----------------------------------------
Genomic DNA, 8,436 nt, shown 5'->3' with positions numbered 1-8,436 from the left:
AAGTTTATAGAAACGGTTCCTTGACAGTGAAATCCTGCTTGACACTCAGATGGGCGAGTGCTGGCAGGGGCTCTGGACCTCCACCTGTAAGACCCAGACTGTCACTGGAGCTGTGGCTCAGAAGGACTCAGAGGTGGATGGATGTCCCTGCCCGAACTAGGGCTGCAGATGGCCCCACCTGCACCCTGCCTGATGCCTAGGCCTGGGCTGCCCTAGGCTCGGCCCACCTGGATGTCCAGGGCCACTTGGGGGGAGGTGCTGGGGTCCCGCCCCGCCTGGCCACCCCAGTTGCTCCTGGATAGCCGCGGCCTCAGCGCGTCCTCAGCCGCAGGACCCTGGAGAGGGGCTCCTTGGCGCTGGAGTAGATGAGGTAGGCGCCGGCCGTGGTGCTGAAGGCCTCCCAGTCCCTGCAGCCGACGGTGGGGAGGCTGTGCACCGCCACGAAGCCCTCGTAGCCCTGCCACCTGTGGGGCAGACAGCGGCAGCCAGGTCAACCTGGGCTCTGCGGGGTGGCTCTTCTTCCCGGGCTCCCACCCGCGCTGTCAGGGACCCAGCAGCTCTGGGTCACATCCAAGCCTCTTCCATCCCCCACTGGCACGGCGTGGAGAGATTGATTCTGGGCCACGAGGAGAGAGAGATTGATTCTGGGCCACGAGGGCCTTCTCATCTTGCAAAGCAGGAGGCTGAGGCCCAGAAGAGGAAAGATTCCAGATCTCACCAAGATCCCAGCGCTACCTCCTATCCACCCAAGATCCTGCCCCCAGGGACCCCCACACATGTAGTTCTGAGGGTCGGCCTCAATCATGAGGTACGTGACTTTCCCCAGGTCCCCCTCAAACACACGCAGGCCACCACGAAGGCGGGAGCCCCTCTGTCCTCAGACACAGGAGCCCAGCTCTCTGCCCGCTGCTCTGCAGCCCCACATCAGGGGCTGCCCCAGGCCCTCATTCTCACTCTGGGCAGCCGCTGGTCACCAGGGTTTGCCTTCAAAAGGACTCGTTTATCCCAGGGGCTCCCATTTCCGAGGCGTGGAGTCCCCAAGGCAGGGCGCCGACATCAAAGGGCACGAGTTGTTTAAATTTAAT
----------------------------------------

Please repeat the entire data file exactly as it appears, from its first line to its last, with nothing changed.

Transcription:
Genomic DNA, 8,436 nt, shown 5'->3' with positions numbered 1-8,436 from the left:
AAGTTTATAGAAACGGTTCCTTGACAGTGAAATCCTGCTTGACACTCAGATGGGCGAGTGCTGGCAGGGGCTCTGGACCTCCACCTGTAAGACCCAGACTGTCACTGGAGCTGTGGCTCAGAAGGACTCAGAGGTGGATGGATGTCCCTGCCCGAACTAGGGCTGCAGATGGCCCCACCTGCACCCTGCCTGATGCCTAGGCCTGGGCTGCCCTAGGCTCGGCCCACCTGGATGTCCAGGGCCACTTGGGGGGAGGTGCTGGGGTCCCGCCCCGCCTGGCCACCCCAGTTGCTCCTGGATAGCCGCGGCCTCAGCGCGTCCTCAGCCGCAGGACCCTGGAGAGGGGCTCCTTGGCGCTGGAGTAGATGAGGTAGGCGCCGGCCGTGGTGCTGAAGGCCTCCCAGTCCCTGCAGCCGACGGTGGGGAGGCTGTGCACCGCCACGAAGCCCTCGTAGCCCTGCCACCTGTGGGGCAGACAGCGGCAGCCAGGTCAACCTGGGCTCTGCGGGGTGGCTCTTCTTCCCGGGCTCCCACCCGCGCTGTCAGGGACCCAGCAGCTCTGGGTCACATCCAAGCCTCTTCCATCCCCCACTGGCACGGCGTGGAGAGATTGATTCTGGGCCACGAGGAGAGAGAGATTGATTCTGGGCCACGAGGGCCTTCTCATCTTGCAAAGCAGGAGGCTGAGGCCCAGAAGAGGAAAGATTCCAGATCTCACCAAGATCCCAGCGCTACCTCCTATCCACCCAAGATCCTGCCCCCAGGGACCCCCACACATGTAGTTCTGAGGGTCGGCCTCAATCATGAGGTACGTGACTTTCCCCAGGTCCCCCTCAAACACACGCAGGCCACCACGAAGGCGGGAGCCCCTCTGTCCTCAGACACAGGAGCCCAGCTCTCTGCCCGCTGCTCTGCAGCCCCACATCAGGGGCTGCCCCAGGCCCTCATTCTCACTCTGGGCAGCCGCTGGTCACCAGGGTTTGCCTTCAAAAGGACTCGTTTATCCCAGGGGCTCCCATTTCCGAGGCGTGGAGTCCCCAAGGCAGGGCGCCGACATCAAAGGGCACGAGTTGTTTAAATTTAAT